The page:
Tuesday, July 27, 2010

The Banker's Paradox

I'm currently reading a book called "The Mind of the Market" by the always brilliant Michael Shermer. In it, he outlines the way humans think about their own personal economic interests and how that influences societal trends. It's a remarkable book, which I'd recommend strongly to anyone. But he opened with some interesting thoughts, which I'd like to expound upon, having to do with what's called the "banker's paradox."

The banker's paradox is this: Say you're a banker with a limited amount money to lend. Do you lend it to poorer people, who are greater credit risks, and take a high gamble that they won't be able to pay you back? Or do you lend to richer people, who are low credit risks, and take a safe bet that they will pay you back? If you are like most people, you'll want to take the safer investment with your money. Thus, the money loans tend to go to the rich, while the poor who need it the most can't get loans. The rich get money for start-up businesses, while the poor are denied their fair shot at opportunity. The rich get richer, the poor get poorer. Only a government program can circumvent this trend by taking on the risks banks cannot. But this is not due to any malice on the part of the banking industry towards the poor, nor is it done out of any desire to safeguard the rich. It is merely individual bankers being smart with their money, just as any of us would be with our own checkbooks.

The Banker's Paradox, writes Shermer, can be translated via evolution into a general understanding of altruism. Why should one engage in altruism: that is, why risk the reproductive success of one's genes in order to help the reproductive success of someone else's genes? If we risk our own reproductive success to help someone else's reproductive success, and they don't repay in kind later on, then we've lost our reproductive success for nothing. So here again, we see the Banker's Paradox, but in a different form. Why should I invest in my neighbor?

Analyzers of evolution have traditionally taken two paths to answer this question: One, they cite kin selection: that is, favoring those who are our children, or those closely related to us, as a means of enhancing one's own genetic success. And two, reciprocal altruism: "I'll scratch your back if you scratch mine." But this is too simplistic. We see right away that there is a sort of "altruism credit rating" where one can decide whether the person being helped is truly worthy of our support. If such a person is a "fair weather friend," who won't help us if things get rough, we might tend not to help that person. And if the person is seen to be a loyal friend, who helps us even in times of trouble, we might tend to help that person more. And so this altruism credit rating helped to develop human society as it emerged from a hunter-gatherer state into an agrarian, and later, civilized, one.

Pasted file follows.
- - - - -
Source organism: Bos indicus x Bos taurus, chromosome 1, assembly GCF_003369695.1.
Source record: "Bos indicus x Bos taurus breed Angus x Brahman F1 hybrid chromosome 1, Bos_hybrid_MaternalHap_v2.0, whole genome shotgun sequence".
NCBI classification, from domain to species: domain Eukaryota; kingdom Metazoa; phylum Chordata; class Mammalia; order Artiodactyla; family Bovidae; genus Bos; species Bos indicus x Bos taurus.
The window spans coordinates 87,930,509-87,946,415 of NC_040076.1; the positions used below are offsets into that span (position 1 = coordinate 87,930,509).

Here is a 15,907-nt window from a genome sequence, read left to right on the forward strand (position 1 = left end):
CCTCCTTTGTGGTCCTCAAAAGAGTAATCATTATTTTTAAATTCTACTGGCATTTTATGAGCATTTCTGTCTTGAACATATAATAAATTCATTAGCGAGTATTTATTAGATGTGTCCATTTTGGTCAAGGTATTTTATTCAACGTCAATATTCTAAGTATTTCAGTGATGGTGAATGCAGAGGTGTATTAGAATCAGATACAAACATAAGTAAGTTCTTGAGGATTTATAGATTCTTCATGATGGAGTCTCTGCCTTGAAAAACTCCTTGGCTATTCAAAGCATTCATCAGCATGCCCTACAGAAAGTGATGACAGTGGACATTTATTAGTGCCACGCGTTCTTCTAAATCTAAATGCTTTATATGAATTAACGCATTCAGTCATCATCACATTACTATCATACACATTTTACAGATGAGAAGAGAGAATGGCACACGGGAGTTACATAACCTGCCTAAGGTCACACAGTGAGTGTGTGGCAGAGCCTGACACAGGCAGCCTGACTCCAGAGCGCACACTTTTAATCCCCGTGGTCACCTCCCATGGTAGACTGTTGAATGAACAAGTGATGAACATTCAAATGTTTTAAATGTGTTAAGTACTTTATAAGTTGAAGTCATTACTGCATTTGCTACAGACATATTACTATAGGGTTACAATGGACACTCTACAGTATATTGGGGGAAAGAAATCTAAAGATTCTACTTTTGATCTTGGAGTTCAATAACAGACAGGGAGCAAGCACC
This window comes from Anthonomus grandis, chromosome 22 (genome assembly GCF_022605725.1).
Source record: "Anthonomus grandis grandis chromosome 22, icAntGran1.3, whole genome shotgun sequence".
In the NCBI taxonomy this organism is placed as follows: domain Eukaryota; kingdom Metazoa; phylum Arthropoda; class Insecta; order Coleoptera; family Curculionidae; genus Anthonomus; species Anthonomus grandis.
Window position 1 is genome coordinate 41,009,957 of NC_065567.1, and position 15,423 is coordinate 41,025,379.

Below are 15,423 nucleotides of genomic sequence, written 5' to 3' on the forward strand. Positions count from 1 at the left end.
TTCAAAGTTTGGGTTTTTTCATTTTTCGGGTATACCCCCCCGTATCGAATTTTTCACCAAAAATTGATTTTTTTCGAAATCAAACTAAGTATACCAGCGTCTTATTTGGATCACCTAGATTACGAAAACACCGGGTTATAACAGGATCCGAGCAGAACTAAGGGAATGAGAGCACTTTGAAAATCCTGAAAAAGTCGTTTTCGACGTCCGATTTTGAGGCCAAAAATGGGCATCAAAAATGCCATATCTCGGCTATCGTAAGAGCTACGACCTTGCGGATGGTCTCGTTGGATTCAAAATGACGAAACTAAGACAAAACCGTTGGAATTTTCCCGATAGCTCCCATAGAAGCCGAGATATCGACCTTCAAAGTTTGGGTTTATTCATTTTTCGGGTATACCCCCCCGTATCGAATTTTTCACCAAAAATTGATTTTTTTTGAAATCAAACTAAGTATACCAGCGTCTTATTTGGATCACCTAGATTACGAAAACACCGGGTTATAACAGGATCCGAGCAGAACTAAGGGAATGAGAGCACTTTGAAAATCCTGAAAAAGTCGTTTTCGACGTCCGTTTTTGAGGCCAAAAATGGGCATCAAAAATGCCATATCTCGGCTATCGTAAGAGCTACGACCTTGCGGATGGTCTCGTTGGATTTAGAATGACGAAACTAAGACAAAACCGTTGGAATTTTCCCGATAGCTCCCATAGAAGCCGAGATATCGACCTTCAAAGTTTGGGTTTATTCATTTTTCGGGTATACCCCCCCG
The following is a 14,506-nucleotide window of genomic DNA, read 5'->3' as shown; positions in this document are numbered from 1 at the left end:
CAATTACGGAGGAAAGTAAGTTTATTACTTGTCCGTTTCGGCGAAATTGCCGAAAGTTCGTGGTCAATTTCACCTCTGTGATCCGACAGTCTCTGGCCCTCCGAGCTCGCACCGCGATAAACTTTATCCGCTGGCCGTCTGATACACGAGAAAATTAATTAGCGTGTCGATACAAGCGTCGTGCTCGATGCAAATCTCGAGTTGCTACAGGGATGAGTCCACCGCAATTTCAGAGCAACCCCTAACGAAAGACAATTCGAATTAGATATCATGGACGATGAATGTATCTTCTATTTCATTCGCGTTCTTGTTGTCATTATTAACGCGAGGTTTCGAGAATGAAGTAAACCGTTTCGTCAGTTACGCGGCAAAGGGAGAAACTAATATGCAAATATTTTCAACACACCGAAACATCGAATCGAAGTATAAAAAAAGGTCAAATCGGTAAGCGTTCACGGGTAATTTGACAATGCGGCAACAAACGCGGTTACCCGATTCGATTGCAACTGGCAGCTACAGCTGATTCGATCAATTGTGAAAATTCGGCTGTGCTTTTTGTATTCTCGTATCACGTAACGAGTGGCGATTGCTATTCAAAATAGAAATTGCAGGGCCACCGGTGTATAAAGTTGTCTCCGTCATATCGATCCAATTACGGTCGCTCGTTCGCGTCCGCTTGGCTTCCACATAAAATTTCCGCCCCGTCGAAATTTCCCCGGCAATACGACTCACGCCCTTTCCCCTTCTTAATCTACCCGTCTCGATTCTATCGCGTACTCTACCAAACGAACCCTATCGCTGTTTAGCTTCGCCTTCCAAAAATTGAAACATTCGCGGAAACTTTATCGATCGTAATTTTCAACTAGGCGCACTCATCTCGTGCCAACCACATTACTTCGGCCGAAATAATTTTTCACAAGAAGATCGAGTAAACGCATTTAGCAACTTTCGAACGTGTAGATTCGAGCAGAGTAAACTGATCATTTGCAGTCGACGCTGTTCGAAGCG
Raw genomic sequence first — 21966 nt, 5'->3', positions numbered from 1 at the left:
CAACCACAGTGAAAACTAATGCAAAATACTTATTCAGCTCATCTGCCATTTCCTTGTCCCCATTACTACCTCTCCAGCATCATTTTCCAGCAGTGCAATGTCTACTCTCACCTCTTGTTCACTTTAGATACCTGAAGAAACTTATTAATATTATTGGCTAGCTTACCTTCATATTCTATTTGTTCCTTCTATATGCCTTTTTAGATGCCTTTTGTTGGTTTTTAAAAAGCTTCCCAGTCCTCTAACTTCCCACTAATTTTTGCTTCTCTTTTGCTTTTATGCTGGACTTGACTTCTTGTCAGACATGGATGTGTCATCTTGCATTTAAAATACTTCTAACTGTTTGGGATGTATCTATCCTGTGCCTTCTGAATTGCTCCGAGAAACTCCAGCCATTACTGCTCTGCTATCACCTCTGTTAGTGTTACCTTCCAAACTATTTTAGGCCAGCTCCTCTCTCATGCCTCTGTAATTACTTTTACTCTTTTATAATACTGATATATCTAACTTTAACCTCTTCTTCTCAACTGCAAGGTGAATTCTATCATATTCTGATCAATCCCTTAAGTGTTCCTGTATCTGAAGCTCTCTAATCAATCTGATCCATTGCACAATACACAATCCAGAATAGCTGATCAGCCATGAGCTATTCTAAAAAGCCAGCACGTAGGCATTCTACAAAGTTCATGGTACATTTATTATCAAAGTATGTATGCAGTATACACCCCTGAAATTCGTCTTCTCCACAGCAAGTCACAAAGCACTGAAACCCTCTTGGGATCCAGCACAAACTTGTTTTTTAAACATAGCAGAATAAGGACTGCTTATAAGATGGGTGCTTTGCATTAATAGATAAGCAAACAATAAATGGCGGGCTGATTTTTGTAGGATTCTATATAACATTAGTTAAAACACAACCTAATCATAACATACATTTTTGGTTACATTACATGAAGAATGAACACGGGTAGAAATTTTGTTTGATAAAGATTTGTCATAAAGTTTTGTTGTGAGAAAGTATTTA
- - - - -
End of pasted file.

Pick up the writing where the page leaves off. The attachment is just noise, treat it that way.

Shermer writes that evoluion "would have selected for adaptations to work around the Banker's Paradox dilemmas, including selecting us to (1) seek recognition from our fellow group members for our trustworthiness and reliability, (2) cultivate those attributes most desired by others in our group, (3) participate in social activities that recognize and reinforce such prosocial attributes, (4) avoid social activities that lead to untrustworthy actions and therefore a negative reputation, (5) notice similar attributes of trustworthiness in others, and (6) develop the ability to discriminate between true and fair-weather friends." This, taken from earlier insights from some earlier writers named Tooby and Cosmides, is how Shermer reckons that an evolved psychology comes about. If you are valuable to someone else, someone else will take a strong interest in your welfare. In turn, their interest in your well-being makes those individuals more valuable to you. "The fact that they have a stake in you means you have a stake in them," as the author cites.

And here is where my thought processes digress from Shermer's, because I can immediately see one consequence of these facts: If one wants to dramatically increase reciprocal altruism, all one has to do is wrap superstitions around them which influence people to help one's interests and not harm them. That means that any beliefs regarding the gods would be incorporated into assisting behaviors deemed desirable, and deterring behaviors considered undesirable. "Do X, Y, or Z, even if you don't feel like doing it, and the gods will be pleased. Do them not, and the gods will become angry." Eventually, the belief in an afterlife (probably already invented long before this stage of human history) gets recruited for this purpose. Do those things which please the gods, and you go to a happy afterlife. Do those things which displease them, and you will have an unhappy afterlife.

It's easy to see that those societies who developed the most successful superstitions would have the most cohesive societies. This, in turn, would increase their survival potential. At first, this might seem to be a good thing. But it has a dire consequence. Those deemed not part of the "inner circle" are considered unworthy of support, regardless of their true merit. The results are well known: Wars, pogroms, jihads, crusades, inquisitions, and other persecutions of all sorts.